On Wednesday, Nassau Judge Howard Sturim, who has diabetes, introduced Newsday to his service dog, Barney, who alerts him when his insulin levels drop.    Credit: Newsday / Raychel Brightman

Judge Howard Sturim has gotten good at keeping his secret.

In 19 out of 20 jury trials, none of the people stepping into his courtroom at Nassau County Court figured it out. But in a 20th trial, it all unraveled with a sneeze — a sneeze that led to a jingle that led to an awkward, confusing pause in the proceedings.

“I didn’t want everyone to think they were going crazy, so I told them,” Sturim, 59, said. “This is Barney.”

Barney is a 2-year-old Irish doodle and Sturim’s diabetic-alert dog. For most of his day, he quietly naps under the bench. But he’s also trained to help Sturim manage his blood sugar, alerting the judge when he should check his levels and take insulin.

Sturim purchased Barney about a year ago, after his doctor suggested he look into alert dogs. For some diabetes patients, regular monitoring can be stressful or difficult, and trained dogs are increasingly being used as another tool to help manage the disease.

“Before him, I would just take oral medication and insulin. Because I have him, I can be more aggressive,” Sturim said. “My numbers have never been better.”

Sturim was diagnosed with type 2 diabetes more than 20 years ago. His body has lost its ability to produce and manage levels of insulin, a hormone that regulates blood sugar. Blood sugar levels that are too high cause nausea, vomiting and extreme thirst. But the bigger risk is when blood sugar levels dip too low, which causes confusion and loss of energy that can quickly deteriorate into a coma.  

Type 2 diabetes can be managed with diet changes, weight loss and medication, but not every patient sees their symptoms improve. Sturim said his diabetes progressed despite treatment, and he now requires insulin shots.

Still, he said, his levels weren’t spectacular. And that’s where Barney comes in.

Trainers say diabetic-alert dogs use their strong sense of smell to detect subtle changes in body odor and alert their owner to check their levels. Sturim selected Barney from a group of puppies at Diabetic Alert Dogs of America, a Las Vegas-based company, and he underwent 10 months of scent training.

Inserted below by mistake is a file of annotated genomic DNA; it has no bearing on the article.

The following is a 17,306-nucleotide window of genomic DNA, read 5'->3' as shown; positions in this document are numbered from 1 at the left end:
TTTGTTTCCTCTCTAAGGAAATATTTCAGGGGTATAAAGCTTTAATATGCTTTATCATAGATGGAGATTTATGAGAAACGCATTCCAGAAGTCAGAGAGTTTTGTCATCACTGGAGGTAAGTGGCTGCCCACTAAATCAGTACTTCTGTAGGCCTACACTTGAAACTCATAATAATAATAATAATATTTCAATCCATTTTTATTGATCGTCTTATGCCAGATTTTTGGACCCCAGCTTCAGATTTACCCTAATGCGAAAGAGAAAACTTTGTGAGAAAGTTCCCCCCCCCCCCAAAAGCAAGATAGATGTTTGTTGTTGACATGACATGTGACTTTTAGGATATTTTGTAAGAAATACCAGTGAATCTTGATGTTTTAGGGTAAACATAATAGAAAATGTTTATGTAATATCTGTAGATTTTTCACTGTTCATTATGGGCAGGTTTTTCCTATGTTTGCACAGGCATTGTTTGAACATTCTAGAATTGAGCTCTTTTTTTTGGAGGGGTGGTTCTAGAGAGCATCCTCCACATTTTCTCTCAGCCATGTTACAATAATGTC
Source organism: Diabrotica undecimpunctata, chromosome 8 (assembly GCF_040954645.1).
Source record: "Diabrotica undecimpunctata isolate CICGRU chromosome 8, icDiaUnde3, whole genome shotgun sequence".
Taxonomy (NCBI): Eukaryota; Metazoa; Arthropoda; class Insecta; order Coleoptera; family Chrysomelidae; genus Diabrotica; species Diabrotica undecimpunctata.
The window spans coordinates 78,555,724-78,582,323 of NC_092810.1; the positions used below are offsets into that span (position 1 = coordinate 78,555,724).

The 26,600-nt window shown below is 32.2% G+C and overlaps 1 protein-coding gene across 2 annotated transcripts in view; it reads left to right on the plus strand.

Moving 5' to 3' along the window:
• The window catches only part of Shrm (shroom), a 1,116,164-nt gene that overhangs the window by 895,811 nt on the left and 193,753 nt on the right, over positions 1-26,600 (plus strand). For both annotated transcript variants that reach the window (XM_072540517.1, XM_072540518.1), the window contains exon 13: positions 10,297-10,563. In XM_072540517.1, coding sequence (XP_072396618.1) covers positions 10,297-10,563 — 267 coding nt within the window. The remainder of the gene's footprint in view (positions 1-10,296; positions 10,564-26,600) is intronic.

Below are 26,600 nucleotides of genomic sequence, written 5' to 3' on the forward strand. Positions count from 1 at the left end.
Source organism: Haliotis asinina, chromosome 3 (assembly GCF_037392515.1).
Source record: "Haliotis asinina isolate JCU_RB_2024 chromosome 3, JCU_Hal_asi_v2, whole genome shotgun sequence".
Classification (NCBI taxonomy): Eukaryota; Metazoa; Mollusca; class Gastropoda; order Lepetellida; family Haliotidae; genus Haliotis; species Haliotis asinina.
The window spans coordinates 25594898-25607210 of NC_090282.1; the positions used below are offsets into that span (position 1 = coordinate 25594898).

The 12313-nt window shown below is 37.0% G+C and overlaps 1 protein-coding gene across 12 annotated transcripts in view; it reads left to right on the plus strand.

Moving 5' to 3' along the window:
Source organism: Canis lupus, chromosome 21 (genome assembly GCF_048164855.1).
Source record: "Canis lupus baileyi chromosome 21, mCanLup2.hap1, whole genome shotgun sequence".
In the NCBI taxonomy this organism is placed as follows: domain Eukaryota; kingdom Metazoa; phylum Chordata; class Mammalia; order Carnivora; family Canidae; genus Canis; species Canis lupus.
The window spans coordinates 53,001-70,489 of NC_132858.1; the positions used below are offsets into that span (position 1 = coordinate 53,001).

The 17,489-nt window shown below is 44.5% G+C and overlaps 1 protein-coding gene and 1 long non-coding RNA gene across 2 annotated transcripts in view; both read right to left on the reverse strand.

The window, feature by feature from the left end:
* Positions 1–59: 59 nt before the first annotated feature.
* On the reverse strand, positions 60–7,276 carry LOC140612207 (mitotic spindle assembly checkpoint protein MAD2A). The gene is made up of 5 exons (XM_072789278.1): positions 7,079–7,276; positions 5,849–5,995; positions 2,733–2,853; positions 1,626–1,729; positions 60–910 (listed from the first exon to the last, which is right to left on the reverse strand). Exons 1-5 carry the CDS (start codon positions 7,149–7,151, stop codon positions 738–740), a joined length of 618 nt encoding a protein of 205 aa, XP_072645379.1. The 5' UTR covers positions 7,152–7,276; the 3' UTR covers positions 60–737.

Barney paws at Sturim whenever he detects something wrong, sometimes before Sturim begins to feel symptoms. He’s even woken Sturim at night, saving him from a low blood sugar episode.

“As time goes by, you become more and more blind to when  a low blood sugar  is coming and that’s the value in Barney,” Sturim said. “He tells me where my blood sugar is going and that’s a very valuable tool.”

Seeing a friendly face with a wagging tail and mop of sandy hair in the office doesn’t hurt, either.

The science supporting alert dogs is limited, said Matt Petersen, vice president of medical information and professional engagement at the American Diabetes Association.

One 2017 study published in the Journal of Diabetes Science and Technology found that dogs were less accurate than a blood glucose meter.  Petersen said scientists still are unsure what exactly diabetic-alert dogs are responding to.  In 2017, the state of Virginia filed a suit against a diabetic-alert-dog company there, accusing the owners of duping consumers into buying expensive pets.

“It’s not a substitute,” Petersen said. “Our concern is people coming to rely on the dog instead of the glucose meter.”

Representatives at Diabetic Alert Dogs of America did not respond to requests for comment. In a Newsday story in May about a diabetic alert dog for a Farmingdale girl with type 1 diabetes, a trainer at the National Institute of Diabetic Alert Dogs in California said that the animals can provide warnings 15 to 30 minutes before problems show up in the blood.

“They have 220 million scent receptors and can sense when something is off very quickly by smelling a person’s body secretions, including saliva, sweat and breath,” said Breanne Peeples.

The dogs aren’t covered by insurance and can range in price from several thousand dollars to $25,000. It’s not clear how many people are using the dogs, though Petersen said the American Diabetes Association began hearing of them only in the past few years. Diabetic Alert Dogs of America delivers about 12 fully trained dogs each month and has trained more than 600 dogs in the past decade, according .

A spokesman for New York Unified Courts said they are not aware of other employees using similar dogs.

Still, Petersen said, there is one benefit to the dogs that isn’t in dispute: Patients who had one were much happier and more confident in their ability to manage their diabetes.

“Patient satisfaction is a real thing; we’re not robots,” he said. “People who are afraid of going low, they allow their blood glucose to be too high and that can lead to long-term complications. People who are afraid have worse outcomes.”

For Sturim, Barney has become a joyful part of his life. He quietly accompanies the judge everywhere, like a curly shadow.

When it’s time for court, Barney will select one of his favorite toys and curl up at Sturim’s feet under the bench.

Usually at the end of a trial, Sturim brings Barney in to say hello to the jury, sharing his secret in a grand reveal (with a few treats and pets for good measure).

“It’s an investment in my health,” he said.

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